Posted on Mar 19, 2013 READ MORE



Kill Anything That Moves

Nick Turse’s book about the Vietnam War exposes the sickness of the hyper-masculine military culture, the intoxicating rush and addiction of violence, and the massive government spin machine that lies daily to a gullible public and uses tactics of intimidation, threats and smear campaigns to silence dissenters.

Posted on Mar 12, 2013 READ MORE


Nick Turse and the Real Vietnam War

Nick Turse’s new book, “Kill Anything That Moves,” is a ghastly revelation of previously unreported war crimes committed in Vietnam in the wake of the My Lai Massacre. He tells Bill Moyers how 15 years ago a staffer at the National Archives outside Washington, D.C., pointed him toward the “horror trove” of accounts that led to the book.

Posted on Feb 15, 2013 READ MORE



Autonomous Robots Coming Soon to a Hospital Near You

The FDA has approved the use of autonomous telemedicine robots in U.S. hospitals; although President Obama’s second term inaugural speech was inclusive and liberal, it failed to mention the growing crisis of inequality our nation faces; meanwhile, a new book details the scandalous antics of hard-partying authors. These discoveries and more after the jump.

Posted on Feb 8, 2013 READ MORE


John McCain

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Posted on Feb 4, 2013 READ MORE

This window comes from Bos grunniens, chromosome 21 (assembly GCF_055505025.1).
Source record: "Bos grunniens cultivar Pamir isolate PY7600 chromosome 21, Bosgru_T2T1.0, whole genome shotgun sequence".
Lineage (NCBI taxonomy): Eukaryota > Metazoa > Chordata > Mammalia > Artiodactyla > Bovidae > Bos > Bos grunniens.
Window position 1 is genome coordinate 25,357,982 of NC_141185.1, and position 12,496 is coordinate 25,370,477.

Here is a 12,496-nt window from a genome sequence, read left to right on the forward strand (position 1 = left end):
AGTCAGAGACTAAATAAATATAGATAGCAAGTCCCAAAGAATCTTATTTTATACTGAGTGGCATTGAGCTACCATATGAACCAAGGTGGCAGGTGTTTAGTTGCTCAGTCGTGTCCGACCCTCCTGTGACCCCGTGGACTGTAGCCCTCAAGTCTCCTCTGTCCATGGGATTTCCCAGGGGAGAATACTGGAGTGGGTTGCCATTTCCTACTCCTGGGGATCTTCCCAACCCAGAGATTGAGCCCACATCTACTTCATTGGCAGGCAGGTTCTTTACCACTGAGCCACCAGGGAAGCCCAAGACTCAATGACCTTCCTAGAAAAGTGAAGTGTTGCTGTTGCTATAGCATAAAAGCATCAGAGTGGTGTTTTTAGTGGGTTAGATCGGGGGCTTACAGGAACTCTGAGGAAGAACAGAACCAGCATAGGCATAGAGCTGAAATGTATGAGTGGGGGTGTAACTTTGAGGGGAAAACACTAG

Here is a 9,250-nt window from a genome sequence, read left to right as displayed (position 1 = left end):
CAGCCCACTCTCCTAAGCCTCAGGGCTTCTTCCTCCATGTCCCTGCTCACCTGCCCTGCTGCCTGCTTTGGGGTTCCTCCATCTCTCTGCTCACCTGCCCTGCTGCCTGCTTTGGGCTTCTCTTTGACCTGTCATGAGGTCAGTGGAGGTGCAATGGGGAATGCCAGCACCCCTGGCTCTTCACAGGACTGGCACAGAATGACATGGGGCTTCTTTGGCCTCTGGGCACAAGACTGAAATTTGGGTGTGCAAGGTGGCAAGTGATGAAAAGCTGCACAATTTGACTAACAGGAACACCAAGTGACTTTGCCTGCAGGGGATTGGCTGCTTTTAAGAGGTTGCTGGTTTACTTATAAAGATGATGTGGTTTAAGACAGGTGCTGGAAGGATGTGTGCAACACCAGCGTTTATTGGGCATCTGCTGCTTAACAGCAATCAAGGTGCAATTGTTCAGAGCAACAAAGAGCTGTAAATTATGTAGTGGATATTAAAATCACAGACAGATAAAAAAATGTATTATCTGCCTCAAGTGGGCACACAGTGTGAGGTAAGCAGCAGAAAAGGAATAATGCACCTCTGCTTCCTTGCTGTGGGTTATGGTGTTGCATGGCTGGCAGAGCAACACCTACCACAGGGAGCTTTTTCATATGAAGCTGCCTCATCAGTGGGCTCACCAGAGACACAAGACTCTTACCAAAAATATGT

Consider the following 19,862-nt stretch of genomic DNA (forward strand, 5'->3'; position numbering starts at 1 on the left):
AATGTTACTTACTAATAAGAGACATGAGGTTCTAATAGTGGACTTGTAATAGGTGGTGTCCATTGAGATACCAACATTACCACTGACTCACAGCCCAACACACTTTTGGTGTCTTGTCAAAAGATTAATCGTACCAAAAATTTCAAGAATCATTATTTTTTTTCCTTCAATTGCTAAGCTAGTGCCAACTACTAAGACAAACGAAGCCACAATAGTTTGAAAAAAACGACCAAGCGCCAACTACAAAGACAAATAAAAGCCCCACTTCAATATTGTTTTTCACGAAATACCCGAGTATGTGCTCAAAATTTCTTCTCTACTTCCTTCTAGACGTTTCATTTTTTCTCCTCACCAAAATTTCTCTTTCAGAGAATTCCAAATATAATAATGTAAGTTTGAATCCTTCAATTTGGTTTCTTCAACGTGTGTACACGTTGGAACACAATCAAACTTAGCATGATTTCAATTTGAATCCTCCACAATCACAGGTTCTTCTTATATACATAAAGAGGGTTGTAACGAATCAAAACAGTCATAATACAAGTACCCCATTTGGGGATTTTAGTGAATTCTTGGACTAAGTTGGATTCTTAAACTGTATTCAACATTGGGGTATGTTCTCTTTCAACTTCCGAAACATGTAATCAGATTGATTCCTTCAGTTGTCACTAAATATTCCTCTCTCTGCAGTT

AP/Nati Harnik

The Hagel Hearings

As Chuck Hagel begins his Senate confirmation hearings Thursday, you can be sure that no senator will ask him about his presence during the machine-gunning of an orphanage in Vietnam’s Mekong Delta or the lessons he might have drawn from that incident.

Posted on Jan 31, 2013 READ MORE



Photo illustration from an image by Colin Grey (CC-BY)

Kill Anything That Moves

Last week on Truthdig Radio in association with KPFK: Robert Scheer and Nick Turse on the American doctrine of eradication; women in combat; and the 40th anniversary of Roe v. Wade.

Posted on Jan 28, 2013 READ MORE


Kill Anything That Moves

Last week on Truthdig Radio in association with KPFK: Robert Scheer and Nick Turse on the American doctrine of eradication; women in combat; and the 40th anniversary of Roe v. Wade.

Posted on Jan 28, 2013 READ MORE



nationinstitute.org

Truthdigger of the Week: Nick Turse

The historian and author’s new book about the Vietnam War reveals for the first time, in painstaking detail, the full atrocities committed by American forces in that country.